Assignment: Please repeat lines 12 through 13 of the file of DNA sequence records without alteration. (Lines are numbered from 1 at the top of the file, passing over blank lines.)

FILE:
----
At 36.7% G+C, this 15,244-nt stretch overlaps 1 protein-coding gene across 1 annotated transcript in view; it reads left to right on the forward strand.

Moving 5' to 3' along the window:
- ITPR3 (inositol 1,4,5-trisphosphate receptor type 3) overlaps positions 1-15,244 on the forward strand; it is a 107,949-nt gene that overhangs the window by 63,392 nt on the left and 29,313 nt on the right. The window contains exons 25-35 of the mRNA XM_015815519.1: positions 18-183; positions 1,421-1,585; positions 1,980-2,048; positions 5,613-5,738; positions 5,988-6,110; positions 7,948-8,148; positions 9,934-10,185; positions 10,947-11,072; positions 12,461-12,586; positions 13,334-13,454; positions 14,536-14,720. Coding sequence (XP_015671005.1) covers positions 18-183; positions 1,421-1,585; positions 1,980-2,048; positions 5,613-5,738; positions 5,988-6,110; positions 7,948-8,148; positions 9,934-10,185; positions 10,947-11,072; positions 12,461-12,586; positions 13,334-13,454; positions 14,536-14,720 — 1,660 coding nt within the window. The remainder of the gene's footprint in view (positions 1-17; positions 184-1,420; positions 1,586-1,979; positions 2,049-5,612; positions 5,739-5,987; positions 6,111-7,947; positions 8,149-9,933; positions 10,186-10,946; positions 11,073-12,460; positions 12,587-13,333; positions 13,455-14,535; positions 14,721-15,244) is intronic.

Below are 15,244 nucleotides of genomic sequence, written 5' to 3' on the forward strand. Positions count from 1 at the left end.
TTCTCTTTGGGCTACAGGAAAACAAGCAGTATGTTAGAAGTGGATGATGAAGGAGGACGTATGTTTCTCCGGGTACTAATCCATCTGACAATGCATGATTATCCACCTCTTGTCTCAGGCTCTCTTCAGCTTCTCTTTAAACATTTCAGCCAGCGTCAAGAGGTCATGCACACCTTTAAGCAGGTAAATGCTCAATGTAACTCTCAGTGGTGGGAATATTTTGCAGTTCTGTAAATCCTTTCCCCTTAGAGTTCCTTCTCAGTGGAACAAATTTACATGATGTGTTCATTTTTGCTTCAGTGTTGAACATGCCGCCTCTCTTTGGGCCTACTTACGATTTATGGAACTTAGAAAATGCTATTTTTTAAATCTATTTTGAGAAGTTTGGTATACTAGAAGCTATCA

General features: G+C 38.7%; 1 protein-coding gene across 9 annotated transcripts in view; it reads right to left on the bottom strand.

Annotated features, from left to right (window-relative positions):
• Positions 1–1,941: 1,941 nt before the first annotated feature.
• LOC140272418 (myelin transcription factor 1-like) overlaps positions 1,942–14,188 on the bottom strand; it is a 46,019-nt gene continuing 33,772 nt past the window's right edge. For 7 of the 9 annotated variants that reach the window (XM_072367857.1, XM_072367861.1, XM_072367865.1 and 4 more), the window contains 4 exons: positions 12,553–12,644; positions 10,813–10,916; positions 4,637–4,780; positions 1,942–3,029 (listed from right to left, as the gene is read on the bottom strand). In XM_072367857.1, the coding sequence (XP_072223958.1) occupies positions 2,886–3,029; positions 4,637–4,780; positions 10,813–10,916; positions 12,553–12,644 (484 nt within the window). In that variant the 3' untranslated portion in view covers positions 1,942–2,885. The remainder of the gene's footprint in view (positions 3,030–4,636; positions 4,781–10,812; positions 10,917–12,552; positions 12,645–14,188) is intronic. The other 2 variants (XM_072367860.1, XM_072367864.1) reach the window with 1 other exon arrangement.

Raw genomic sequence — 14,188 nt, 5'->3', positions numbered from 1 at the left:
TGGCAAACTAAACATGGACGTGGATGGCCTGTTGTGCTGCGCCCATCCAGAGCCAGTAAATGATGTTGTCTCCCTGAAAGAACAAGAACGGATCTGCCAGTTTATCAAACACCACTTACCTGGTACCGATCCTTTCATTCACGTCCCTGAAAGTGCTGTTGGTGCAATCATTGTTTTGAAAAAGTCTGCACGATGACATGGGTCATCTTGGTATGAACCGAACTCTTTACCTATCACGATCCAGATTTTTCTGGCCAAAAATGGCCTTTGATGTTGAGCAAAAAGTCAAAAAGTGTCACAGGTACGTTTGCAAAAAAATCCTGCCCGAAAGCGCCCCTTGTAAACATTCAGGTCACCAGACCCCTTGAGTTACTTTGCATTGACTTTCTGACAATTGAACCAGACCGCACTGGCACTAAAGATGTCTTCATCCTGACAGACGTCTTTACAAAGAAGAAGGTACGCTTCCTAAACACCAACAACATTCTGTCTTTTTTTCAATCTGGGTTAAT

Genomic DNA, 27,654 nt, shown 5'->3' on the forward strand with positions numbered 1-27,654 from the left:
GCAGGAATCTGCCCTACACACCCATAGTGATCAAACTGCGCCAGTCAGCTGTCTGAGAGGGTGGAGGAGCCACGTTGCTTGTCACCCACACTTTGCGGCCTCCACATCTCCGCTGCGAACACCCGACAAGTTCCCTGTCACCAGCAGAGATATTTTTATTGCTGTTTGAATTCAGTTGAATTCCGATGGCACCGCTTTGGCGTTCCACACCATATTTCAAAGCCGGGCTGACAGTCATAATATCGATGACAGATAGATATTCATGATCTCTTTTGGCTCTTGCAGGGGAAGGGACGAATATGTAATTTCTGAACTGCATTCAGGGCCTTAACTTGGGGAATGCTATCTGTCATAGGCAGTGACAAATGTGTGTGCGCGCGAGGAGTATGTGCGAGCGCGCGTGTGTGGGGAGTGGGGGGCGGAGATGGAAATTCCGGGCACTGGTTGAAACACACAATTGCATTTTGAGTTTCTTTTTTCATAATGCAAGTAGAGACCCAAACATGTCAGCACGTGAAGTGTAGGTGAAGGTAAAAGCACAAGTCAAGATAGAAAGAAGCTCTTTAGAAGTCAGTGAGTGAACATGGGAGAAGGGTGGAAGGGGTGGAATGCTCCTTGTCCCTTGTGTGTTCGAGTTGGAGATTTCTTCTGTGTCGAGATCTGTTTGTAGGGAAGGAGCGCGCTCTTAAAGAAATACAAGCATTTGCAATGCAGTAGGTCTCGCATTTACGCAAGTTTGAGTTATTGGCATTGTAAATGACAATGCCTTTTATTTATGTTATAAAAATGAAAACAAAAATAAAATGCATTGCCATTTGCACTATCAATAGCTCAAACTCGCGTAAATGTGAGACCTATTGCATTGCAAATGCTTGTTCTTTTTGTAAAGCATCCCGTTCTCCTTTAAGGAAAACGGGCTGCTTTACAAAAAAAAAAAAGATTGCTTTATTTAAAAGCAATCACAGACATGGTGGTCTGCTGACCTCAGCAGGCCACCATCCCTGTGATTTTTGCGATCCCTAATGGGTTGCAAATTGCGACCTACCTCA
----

Genomic DNA, 27,654 nt, shown 5'->3' on the forward strand with positions numbered 1-27,654 from the left:
GCAGGAATCTGCCCTACACACCCATAGTGATCAAACTGCGCCAGTCAGCTGTCTGAGAGGGTGGAGGAGCCACGTTGCTTGTCACCCACACTTTGCGGCCTCCACATCTCCGCTGCGAACACCCGACAAGTTCCCTGTCACCAGCAGAGATATTTTTATTGCTGTTTGAATTCAGTTGAATTCCGATGGCACCGCTTTGGCGTTCCACACCATATTTCAAAGCCGGGCTGACAGTCATAATATCGATGACAGATAGATATTCATGATCTCTTTTGGCTCTTGCAGGGGAAGGGACGAATATGTAATTTCTGAACTGCATTCAGGGCCTTAACTTGGGGAATGCTATCTGTCATAGGCAGTGACAAATGTGTGTGCGCGCGAGGAGTATGTGCGAGCGCGCGTGTGTGGGGAGTGGGGGGCGGAGATGGAAATTCCGGGCACTGGTTGAAACACACAATTGCATTTTGAGTTTCTTTTTTCATAATGCAAGTAGAGACCCAAACATGTCAGCACGTGAAGTGTAGGTGAAGGTAAAAGCACAAGTCAAGATAGAAAGAAGCTCTTTAGAAGTCAGTGAGTGAACATGGGAGAAGGGTGGAAGGGGTGGAATGCTCCTTGTCCCTTGTGTGTTCGAGTTGGAGATTTCTTCTGTGTCGAGATCTGTTTGTAGGGAAGGAGCGCGCTCTTAAAGAAATACAAGCATTTGCAATGCAGTAGGTCTCGCATTTACGCAAGTTTGAGTTATTGGCATTGTAAATGACAATGCCTTTTATTTATGTTATAAAAATGAAAACAAAAATAAAATGCATTGCCATTTGCACTATCAATAGCTCAAACTCGCGTAAATGTGAGACCTATTGCATTGCAAATGCTTGTTCTTTTTGTAAAGCATCCCGTTCTCCTTTAAGGAAAACGGGCTGCTTTACAAAAAAAAAAAAGATTGCTTTATTTAAAAGCAATCACAGACATGGTGGTCTGCTGACCTCAGCAGGCCACCATCCCTGTGATTTTTGCGATCCCTAATGGGTTGCAAATTGCGACCTACCTCA